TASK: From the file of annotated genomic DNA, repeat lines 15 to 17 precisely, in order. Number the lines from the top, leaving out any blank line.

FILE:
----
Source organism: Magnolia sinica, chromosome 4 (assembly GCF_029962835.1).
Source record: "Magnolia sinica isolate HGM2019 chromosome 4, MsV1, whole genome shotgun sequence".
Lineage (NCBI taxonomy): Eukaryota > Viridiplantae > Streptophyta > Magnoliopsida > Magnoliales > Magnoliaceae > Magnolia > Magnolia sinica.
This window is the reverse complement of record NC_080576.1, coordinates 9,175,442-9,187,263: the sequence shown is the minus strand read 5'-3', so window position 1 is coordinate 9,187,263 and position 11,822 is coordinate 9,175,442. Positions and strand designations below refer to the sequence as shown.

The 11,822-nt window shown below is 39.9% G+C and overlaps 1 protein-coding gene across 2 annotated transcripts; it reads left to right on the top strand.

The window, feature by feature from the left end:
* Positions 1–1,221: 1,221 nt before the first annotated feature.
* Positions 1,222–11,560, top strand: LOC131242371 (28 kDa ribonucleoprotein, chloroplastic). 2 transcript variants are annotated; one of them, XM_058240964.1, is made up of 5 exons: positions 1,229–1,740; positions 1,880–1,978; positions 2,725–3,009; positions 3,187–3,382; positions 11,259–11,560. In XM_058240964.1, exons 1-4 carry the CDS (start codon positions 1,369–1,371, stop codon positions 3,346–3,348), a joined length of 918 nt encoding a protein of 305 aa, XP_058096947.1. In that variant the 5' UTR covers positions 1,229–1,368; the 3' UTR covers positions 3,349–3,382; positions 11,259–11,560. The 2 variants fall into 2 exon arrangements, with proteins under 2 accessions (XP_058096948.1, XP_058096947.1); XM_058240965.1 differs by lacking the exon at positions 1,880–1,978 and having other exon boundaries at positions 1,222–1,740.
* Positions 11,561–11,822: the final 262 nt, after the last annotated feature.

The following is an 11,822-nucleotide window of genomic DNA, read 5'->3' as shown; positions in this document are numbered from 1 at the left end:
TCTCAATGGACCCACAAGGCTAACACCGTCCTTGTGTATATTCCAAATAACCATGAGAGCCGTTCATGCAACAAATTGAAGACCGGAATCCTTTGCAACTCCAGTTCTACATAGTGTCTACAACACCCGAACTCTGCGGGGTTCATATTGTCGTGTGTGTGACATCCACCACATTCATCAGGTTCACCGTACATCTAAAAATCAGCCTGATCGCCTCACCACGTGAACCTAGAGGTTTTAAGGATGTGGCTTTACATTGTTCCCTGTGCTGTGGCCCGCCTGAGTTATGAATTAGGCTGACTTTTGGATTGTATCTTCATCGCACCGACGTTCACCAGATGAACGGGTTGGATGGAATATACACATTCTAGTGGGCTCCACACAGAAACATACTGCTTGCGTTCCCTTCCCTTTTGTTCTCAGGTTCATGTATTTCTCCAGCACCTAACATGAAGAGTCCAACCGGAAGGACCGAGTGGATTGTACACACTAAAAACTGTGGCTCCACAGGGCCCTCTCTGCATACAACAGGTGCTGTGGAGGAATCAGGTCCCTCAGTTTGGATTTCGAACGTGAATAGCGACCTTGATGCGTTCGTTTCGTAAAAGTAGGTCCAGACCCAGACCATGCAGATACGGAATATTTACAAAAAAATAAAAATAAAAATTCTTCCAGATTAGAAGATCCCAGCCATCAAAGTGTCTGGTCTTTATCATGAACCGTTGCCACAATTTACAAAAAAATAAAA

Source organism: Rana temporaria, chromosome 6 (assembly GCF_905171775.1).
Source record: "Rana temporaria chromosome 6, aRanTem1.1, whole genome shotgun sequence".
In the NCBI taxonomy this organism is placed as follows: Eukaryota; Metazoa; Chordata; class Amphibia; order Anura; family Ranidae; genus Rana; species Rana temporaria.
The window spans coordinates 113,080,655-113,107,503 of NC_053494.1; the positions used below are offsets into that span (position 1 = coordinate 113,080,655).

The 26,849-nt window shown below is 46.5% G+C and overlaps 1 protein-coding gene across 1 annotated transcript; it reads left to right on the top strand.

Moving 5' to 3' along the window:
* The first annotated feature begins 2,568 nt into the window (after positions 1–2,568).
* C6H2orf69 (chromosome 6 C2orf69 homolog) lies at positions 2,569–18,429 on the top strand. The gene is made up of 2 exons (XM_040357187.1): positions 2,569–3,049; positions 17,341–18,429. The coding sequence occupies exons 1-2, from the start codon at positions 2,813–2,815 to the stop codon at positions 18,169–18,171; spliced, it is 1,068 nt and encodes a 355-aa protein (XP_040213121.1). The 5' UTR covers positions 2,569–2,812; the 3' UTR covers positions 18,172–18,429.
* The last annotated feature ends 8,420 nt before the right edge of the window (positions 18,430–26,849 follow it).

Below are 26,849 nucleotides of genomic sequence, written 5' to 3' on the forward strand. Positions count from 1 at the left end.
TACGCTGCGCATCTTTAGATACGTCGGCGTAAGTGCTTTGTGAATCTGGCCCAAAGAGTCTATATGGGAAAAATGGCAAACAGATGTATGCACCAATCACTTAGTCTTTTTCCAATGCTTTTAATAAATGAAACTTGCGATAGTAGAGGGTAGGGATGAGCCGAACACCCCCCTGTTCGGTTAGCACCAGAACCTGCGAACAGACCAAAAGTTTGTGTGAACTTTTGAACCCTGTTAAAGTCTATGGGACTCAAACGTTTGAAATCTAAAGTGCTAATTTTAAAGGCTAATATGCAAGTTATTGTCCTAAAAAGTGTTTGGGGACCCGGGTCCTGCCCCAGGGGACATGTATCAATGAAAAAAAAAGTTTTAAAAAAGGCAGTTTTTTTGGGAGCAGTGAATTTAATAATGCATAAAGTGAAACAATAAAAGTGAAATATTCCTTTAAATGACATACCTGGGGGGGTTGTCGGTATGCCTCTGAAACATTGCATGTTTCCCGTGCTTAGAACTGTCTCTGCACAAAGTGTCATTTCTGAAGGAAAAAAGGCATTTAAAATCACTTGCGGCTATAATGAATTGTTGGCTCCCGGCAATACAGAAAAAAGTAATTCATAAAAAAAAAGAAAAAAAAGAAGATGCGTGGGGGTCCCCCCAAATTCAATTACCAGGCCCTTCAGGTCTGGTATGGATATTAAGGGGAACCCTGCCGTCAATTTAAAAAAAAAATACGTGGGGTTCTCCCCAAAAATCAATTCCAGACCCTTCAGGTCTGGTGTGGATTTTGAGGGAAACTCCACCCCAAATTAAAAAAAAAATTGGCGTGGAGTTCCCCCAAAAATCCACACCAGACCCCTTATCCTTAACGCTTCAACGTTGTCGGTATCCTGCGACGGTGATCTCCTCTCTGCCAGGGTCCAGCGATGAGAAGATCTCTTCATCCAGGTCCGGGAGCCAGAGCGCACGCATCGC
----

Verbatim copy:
The window spans coordinates 113,080,655-113,107,503 of NC_053494.1; the positions used below are offsets into that span (position 1 = coordinate 113,080,655).

The 26,849-nt window shown below is 46.5% G+C and overlaps 1 protein-coding gene across 1 annotated transcript; it reads left to right on the top strand.

Moving 5' to 3' along the window: